In research on adult populations, a lack of organizational support and lack of financial incentives for counseling smokers have also been cited as barriers to smoking cessation counseling.26,34 In our study, nearly 40% of physicians echoed this concern by indicating that inadequate reimbursement poses a barrier to delivery of smoking cessation practices to their young patients.

These data confirm results of prior studies and expand on them by examining the independent components of the NCI physician-based counseling recommendations. Overall, we found that physician assessment of smoking should be initiated with patients of a younger age. Physicians seem to be successful in advising their patients to quit smoking; however, there seems to be less of an effort to include the complementary tasks of counseling, such as assisting patients by providing further information and arranging follow-up visits. Issues of privacy and confidentiality seem to play a role in deterring counseling and should be addressed in the implementation of smoking cessation interventions.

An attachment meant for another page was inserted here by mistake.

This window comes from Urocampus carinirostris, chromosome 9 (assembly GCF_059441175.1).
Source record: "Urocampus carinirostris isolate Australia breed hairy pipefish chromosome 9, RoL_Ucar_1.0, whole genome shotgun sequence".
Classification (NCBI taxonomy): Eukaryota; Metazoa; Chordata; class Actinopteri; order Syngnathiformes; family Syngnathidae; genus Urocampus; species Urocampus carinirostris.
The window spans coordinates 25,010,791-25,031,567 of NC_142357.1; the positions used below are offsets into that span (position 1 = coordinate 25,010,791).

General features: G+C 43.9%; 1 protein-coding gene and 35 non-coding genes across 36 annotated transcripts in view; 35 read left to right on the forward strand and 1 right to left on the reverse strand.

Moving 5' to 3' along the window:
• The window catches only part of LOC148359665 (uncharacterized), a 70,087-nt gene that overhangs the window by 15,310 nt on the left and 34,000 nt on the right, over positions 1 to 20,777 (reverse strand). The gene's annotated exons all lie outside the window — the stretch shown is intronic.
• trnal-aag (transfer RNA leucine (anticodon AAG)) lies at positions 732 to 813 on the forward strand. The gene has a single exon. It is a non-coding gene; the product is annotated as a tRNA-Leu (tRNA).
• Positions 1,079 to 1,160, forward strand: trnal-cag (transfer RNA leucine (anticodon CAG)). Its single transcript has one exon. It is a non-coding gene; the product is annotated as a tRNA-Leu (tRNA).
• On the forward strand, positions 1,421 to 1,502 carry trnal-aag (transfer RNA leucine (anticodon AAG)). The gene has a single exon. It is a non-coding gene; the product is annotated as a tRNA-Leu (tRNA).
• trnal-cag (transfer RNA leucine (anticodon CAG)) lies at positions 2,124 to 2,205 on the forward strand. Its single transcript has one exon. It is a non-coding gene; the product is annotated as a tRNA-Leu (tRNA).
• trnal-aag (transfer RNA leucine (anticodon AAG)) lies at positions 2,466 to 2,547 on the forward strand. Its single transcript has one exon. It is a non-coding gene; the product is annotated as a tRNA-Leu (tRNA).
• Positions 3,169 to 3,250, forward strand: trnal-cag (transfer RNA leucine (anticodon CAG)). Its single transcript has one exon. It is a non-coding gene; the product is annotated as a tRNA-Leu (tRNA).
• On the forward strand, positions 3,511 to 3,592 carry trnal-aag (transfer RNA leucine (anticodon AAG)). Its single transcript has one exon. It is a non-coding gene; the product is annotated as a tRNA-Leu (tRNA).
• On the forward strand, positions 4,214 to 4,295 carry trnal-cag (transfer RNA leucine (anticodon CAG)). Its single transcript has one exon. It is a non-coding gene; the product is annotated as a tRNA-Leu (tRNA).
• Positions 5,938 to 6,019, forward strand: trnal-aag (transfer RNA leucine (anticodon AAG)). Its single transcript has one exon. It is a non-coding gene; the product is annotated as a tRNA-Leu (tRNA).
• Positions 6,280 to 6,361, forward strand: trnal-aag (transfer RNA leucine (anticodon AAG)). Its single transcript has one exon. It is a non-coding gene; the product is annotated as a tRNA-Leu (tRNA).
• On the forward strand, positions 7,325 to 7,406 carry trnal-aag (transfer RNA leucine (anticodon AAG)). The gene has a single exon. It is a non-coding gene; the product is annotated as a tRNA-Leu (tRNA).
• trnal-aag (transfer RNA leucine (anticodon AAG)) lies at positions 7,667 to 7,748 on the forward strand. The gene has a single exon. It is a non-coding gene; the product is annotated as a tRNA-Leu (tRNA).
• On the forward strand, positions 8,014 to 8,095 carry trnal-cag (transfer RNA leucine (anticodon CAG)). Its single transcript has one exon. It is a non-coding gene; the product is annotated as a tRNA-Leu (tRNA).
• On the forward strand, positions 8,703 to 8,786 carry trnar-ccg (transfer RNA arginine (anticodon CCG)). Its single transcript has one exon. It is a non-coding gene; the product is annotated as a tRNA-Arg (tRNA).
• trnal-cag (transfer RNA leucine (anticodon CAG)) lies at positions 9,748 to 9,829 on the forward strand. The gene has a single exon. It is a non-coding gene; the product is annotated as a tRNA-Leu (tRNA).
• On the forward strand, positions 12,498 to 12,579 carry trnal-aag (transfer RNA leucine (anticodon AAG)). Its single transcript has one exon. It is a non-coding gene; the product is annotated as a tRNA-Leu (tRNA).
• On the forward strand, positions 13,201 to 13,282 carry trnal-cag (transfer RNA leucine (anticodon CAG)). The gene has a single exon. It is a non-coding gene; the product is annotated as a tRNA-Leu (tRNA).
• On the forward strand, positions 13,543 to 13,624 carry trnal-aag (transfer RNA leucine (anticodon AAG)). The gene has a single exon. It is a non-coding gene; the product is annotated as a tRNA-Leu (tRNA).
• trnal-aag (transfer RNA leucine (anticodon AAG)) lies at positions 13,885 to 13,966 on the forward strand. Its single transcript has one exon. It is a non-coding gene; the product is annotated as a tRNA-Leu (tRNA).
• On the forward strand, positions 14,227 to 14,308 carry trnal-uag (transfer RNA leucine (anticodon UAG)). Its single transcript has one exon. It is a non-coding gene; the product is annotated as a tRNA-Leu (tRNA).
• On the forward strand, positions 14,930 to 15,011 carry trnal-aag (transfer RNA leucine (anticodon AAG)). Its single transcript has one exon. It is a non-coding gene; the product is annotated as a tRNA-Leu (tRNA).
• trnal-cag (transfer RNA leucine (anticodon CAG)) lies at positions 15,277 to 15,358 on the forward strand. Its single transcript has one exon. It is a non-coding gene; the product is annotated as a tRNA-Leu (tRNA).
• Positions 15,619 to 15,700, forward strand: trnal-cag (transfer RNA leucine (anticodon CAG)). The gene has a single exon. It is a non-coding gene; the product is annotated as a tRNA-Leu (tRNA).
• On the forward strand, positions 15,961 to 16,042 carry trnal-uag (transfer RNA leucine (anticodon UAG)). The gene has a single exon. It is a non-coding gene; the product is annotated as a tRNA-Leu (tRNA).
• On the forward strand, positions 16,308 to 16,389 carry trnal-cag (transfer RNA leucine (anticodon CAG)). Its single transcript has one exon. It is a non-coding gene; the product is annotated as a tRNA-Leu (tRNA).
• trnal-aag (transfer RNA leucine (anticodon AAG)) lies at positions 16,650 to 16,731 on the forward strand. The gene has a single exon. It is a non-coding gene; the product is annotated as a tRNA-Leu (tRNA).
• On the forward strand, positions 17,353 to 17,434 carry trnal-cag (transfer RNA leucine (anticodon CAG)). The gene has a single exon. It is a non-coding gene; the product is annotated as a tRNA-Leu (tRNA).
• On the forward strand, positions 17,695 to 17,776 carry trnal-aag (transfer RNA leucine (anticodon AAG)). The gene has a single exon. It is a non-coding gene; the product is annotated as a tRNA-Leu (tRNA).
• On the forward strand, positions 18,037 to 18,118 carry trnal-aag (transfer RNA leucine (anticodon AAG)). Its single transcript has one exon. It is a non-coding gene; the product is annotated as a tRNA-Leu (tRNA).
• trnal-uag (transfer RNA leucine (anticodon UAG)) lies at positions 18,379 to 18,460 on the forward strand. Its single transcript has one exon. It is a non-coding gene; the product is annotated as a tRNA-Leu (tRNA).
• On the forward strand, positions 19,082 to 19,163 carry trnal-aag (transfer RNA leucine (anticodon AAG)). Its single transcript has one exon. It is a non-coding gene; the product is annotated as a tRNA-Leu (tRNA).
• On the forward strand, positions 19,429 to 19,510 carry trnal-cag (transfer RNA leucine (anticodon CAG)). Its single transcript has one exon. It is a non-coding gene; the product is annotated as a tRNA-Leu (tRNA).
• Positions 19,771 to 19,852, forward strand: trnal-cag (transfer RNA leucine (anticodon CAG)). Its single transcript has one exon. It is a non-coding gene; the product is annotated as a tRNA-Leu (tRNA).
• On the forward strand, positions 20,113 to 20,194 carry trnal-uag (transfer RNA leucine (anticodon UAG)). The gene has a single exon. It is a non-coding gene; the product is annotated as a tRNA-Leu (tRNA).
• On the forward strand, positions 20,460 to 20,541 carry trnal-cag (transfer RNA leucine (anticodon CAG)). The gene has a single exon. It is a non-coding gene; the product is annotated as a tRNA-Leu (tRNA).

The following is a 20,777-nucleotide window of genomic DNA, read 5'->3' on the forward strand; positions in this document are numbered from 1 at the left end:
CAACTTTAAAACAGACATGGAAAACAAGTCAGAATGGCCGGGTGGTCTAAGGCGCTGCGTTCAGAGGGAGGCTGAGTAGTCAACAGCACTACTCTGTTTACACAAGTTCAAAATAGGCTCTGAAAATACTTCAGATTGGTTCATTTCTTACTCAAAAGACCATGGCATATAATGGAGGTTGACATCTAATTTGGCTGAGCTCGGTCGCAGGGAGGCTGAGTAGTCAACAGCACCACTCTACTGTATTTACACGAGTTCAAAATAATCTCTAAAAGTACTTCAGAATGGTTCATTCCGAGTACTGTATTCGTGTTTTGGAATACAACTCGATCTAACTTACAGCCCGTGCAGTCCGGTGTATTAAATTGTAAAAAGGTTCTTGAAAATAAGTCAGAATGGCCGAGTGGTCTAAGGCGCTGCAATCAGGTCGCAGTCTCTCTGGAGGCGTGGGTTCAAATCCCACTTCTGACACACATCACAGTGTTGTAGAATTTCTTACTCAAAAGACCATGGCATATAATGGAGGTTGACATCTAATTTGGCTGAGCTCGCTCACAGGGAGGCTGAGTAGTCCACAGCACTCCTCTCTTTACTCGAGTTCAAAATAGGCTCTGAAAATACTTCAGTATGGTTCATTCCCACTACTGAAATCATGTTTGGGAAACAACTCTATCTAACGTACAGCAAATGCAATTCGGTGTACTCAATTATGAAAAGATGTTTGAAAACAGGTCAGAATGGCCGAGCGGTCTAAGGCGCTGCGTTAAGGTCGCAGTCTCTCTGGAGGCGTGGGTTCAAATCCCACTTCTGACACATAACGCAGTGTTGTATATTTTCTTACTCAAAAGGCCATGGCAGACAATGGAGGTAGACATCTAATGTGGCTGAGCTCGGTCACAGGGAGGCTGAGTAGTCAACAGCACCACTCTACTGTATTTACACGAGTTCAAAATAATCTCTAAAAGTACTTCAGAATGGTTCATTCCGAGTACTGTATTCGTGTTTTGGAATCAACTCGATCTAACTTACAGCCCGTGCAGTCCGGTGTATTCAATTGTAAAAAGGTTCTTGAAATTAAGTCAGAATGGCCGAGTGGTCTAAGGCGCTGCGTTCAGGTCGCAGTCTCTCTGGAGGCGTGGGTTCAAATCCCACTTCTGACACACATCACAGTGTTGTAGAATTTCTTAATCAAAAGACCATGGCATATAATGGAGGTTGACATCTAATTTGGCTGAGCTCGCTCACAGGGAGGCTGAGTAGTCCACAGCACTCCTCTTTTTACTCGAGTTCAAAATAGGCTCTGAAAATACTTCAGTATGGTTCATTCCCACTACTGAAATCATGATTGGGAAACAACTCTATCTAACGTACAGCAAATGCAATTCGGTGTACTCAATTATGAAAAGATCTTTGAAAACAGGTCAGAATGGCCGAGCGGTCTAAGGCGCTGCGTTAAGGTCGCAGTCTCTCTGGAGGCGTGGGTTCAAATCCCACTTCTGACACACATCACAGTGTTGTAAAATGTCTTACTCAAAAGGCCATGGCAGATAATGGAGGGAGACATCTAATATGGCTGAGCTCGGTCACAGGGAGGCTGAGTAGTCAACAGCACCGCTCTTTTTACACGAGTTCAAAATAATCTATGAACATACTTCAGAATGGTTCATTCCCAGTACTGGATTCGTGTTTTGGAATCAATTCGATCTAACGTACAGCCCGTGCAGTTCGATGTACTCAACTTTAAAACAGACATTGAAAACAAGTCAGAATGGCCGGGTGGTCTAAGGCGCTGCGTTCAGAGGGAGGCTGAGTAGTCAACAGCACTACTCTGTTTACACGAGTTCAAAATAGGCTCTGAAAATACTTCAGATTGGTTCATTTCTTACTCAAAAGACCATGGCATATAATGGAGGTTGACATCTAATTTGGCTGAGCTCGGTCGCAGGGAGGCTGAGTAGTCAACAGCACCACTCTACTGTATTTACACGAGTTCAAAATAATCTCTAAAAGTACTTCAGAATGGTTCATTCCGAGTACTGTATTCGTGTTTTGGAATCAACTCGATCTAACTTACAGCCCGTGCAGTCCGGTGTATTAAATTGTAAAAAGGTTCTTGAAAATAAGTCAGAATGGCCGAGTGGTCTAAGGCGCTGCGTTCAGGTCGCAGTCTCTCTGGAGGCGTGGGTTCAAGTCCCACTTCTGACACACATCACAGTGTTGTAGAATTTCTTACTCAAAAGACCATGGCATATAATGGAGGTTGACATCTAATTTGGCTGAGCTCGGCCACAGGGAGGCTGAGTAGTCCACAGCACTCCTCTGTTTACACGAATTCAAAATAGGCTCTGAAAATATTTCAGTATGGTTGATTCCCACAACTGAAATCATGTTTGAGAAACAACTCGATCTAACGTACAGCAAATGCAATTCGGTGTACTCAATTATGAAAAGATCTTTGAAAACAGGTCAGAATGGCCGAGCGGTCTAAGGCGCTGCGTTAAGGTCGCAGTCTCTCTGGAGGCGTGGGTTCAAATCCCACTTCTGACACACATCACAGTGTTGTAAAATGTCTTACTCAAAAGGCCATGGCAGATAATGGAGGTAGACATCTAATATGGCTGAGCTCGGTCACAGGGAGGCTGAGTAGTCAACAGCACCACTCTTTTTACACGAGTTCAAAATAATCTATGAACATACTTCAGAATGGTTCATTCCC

One limitation of this study is that results are based on physicians' self-reported behaviors, which were not validated by patients, their guardians, or medical chart reviews. The reported rates are therefore likely to overestimate actual counseling behavior by physicians. Furthermore, the strict tobacco control policies in California compared with other states and regions present the possibility that these findings may have limited generalizability. Finally, this study only investigated the smoking-related counseling that children and adolescents received from pediatric and family physicians, because the selection process limited the scope of the study to primary care physicians in California. Future research should include other types of clinicians (eg, nurses, nurse practitioners, or physician assistants) who play a large role in children's and adolescents' health care.